Choosing a test chamber can sometimes be a difficult task, so it is crucial to understand what the main drivers are in the selection of the right mode.
The two basic elements to start from for making the right choice are the features of the test specimen and the test to which I will be subjected.
There are countless types of test chambers for environmental testing, each of which are available in different configurations designed to meet the specific needs of the users and/or the most important standards.
The best way to pick the right kind of test chamber is to start with the following basic information that the user usually knows before buying a chamber:
The more information is available the easier it will be to find out which product best suits your needs.
There is a very wide range of environmental tests:
Knowing what type of test the product will undergo is essential for choosing the climatic chamber and its accessories.
Therefore, it is best to have as much information as possible about the test to be performed before choosing a chamber model, however often a pre-selection can be made starting with the following information.
The technical data sheets of climatic chambers specify the minimum and the maximum temperatures values reached. Almost all climatic chamber manufacturers set the maximum temperature at +180°C although if requested this value can be extended to + 200°C as an option.
While the maximum temperature is almost the same the minimum temperature of the chamber using a mechanical cooling, system allows them to be divided into two large families.
Without going into detail on the operation of the two different systems, however, it should be specified that the cascade system consists of two refrigeration systems, consisting of two physically separated circuits arranged in series that make it possible to reach very low temperatures.
Sometimes a chamber with a cascade system is chosen not because it is necessary to achieve particularly low temperatures below freezing, but in order to have a high cooling speed at low temperatures.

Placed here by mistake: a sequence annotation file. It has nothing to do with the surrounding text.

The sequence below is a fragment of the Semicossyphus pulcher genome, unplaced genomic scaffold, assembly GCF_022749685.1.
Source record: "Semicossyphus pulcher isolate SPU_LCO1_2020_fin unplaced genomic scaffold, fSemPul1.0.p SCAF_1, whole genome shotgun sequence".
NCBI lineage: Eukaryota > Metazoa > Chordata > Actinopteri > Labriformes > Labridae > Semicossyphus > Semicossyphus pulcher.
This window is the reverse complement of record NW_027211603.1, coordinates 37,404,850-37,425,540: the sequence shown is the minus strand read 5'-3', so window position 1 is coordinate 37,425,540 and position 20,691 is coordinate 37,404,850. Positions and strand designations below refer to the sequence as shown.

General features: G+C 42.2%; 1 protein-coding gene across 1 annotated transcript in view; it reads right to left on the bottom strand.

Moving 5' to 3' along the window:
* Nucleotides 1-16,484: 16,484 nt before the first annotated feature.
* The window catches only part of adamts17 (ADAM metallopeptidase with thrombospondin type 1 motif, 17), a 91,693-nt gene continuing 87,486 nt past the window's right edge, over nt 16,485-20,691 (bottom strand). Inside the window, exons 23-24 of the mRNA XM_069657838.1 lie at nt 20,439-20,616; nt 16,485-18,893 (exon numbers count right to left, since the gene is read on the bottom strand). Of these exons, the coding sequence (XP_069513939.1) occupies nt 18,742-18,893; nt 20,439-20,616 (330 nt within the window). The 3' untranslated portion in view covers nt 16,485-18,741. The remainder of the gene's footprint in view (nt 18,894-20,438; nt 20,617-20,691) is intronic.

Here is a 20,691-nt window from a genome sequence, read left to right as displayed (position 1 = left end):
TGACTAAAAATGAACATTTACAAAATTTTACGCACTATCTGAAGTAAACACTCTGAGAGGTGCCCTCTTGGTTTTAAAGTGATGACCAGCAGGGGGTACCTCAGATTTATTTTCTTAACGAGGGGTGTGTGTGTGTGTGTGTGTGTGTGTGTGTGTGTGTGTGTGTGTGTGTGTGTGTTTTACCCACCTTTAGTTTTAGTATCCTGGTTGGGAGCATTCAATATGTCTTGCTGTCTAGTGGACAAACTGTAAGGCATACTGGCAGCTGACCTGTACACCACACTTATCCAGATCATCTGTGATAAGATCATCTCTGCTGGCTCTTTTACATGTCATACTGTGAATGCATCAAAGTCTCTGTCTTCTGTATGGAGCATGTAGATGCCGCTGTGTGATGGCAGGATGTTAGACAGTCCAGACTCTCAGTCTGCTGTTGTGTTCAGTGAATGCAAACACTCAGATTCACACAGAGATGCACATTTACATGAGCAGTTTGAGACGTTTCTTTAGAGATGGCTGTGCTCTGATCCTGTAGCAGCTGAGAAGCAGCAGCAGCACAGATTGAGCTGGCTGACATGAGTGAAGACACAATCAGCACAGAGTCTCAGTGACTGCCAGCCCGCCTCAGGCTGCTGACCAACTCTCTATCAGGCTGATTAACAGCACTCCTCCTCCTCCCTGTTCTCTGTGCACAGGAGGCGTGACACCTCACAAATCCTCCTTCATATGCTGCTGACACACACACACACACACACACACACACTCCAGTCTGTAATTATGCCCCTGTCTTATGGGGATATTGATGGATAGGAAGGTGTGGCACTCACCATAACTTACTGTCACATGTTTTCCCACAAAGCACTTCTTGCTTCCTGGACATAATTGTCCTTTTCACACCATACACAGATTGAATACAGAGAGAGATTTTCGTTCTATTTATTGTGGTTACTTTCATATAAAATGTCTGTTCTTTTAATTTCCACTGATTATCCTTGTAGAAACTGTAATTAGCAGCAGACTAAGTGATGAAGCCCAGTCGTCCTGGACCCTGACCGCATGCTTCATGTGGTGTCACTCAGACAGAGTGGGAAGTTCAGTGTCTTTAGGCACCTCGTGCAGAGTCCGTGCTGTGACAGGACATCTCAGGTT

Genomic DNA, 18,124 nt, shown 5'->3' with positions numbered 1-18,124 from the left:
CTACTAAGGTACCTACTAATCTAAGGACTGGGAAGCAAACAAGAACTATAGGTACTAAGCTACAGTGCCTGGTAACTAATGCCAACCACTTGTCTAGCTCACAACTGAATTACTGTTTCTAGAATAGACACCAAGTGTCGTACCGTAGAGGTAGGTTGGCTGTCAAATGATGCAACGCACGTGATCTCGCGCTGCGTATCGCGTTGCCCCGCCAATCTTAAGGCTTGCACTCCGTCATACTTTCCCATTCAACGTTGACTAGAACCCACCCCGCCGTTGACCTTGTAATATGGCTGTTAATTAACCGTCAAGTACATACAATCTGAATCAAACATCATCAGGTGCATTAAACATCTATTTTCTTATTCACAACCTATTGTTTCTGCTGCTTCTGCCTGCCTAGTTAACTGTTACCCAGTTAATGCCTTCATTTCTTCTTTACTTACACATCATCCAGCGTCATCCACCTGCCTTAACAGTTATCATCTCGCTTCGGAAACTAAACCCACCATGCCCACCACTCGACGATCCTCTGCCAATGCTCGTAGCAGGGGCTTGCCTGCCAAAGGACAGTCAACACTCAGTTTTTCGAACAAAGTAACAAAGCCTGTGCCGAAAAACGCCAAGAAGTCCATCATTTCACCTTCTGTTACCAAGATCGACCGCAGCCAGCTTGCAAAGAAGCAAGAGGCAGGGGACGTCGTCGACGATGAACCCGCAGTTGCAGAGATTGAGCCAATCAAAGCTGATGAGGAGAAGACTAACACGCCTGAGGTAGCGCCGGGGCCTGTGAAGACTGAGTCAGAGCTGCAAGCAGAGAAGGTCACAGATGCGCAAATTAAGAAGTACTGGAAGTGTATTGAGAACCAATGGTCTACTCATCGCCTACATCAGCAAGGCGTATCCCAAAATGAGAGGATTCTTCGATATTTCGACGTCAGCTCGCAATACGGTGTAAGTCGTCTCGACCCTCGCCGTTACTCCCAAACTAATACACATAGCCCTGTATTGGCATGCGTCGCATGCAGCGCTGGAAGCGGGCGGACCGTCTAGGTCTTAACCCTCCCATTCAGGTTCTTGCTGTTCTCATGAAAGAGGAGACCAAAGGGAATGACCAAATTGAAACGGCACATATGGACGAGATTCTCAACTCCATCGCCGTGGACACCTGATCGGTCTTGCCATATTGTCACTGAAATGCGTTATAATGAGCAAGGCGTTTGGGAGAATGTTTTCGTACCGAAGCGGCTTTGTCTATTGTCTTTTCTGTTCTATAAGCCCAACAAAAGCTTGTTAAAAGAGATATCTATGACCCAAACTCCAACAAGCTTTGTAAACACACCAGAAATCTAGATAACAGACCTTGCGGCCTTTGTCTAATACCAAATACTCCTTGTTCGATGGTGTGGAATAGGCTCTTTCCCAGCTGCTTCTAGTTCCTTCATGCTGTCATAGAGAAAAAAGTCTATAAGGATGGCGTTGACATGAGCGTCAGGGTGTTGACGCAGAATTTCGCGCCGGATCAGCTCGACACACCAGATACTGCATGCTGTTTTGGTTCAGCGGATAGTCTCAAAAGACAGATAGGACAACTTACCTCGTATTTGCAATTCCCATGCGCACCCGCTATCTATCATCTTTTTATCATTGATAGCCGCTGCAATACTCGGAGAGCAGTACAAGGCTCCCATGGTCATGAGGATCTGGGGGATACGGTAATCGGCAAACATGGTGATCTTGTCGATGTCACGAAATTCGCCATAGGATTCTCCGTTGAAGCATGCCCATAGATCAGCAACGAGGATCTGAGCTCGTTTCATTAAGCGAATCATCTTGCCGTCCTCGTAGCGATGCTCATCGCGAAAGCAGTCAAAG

The rate at which the temperature increases or decreases inside the test compartment is called the Temperature Exchanged Rate and can vary greatly from one model to another, ranging from 1.5 K/min up to 20 K/min.
The Temperature Exchange Rate obviously depends on the cooling and heating power installed in the chamber. In other words, the more powerful the compressors are, the faster is the cooling speed and the more heaters are installed in the chamber, the faster is the heating exchanged rate.
In special cases when the high cooling values are required, nitrogen liquid (LN2) injection is used, allowing a cooling speed of more than 30K/min.
The Temperature Exchanged Rate given in climatic technical datasheets usually refers to chamber performance with empty test compartment (i.e., without a test specimen).
In the Climatic chamber datasheet, we find the climatic range i.e., minimum and maximum temperatures within which we can control and adjust the humidity values, which in turn are expressed with a minimum and a maximum value.
In order to better understand the possible humidity values that can be obtained within a climatic chamber, it is necessary to understand that the relative humidity (RH) that can be reached in the chamber depends on the temperature. For this reason, in order to properly define the climatic range, it is also necessary to refer to the "dew point."
To make it clearer and easier to understand, a humidity diagram such as the one below is also provided along with the technical datasheet showing the possible humidity values for each single temperature value.
In this diagram there are 3 areas:
Area 1 indicates the are for continuous tests with a dew point between +4? and +94°C (Standard Range). Following the base line of Area 1 we can easily find the minimum humidity value for each temperature value within the climatic range.